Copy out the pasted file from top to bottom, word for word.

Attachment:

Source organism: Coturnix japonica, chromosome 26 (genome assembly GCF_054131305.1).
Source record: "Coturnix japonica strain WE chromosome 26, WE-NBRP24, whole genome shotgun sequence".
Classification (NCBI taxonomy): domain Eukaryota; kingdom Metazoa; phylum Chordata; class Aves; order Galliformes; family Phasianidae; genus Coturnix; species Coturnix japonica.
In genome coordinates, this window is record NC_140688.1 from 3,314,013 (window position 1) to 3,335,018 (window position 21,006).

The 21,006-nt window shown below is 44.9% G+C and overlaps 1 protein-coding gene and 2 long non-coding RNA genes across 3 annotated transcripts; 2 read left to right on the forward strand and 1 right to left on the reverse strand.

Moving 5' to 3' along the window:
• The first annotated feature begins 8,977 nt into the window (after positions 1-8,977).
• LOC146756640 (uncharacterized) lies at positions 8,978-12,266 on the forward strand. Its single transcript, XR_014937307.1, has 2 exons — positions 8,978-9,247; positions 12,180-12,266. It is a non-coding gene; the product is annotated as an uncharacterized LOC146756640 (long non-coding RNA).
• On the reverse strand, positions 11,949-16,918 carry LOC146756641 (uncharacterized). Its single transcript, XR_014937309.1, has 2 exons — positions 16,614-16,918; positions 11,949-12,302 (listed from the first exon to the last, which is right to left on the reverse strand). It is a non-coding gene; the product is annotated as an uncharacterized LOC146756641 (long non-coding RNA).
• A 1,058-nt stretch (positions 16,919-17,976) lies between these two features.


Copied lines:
Source organism: Coturnix japonica, chromosome 26 (genome assembly GCF_054131305.1).
Source record: "Coturnix japonica strain WE chromosome 26, WE-NBRP24, whole genome shotgun sequence".
Classification (NCBI taxonomy): domain Eukaryota; kingdom Metazoa; phylum Chordata; class Aves; order Galliformes; family Phasianidae; genus Coturnix; species Coturnix japonica.
In genome coordinates, this window is record NC_140688.1 from 3,314,013 (window position 1) to 3,335,018 (window position 21,006).

The 21,006-nt window shown below is 44.9% G+C and overlaps 1 protein-coding gene and 2 long non-coding RNA genes across 3 annotated transcripts; 2 read left to right on the forward strand and 1 right to left on the reverse strand.

Moving 5' to 3' along the window:
• The first annotated feature begins 8,977 nt into the window (after positions 1-8,977).
• LOC146756640 (uncharacterized) lies at positions 8,978-12,266 on the forward strand. Its single transcript, XR_014937307.1, has 2 exons — positions 8,978-9,247; positions 12,180-12,266. It is a non-coding gene; the product is annotated as an uncharacterized LOC146756640 (long non-coding RNA).
• On the reverse strand, positions 11,949-16,918 carry LOC146756641 (uncharacterized). Its single transcript, XR_014937309.1, has 2 exons — positions 16,614-16,918; positions 11,949-12,302 (listed from the first exon to the last, which is right to left on the reverse strand). It is a non-coding gene; the product is annotated as an uncharacterized LOC146756641 (long non-coding RNA).
• A 1,058-nt stretch (positions 16,919-17,976) lies between these two features.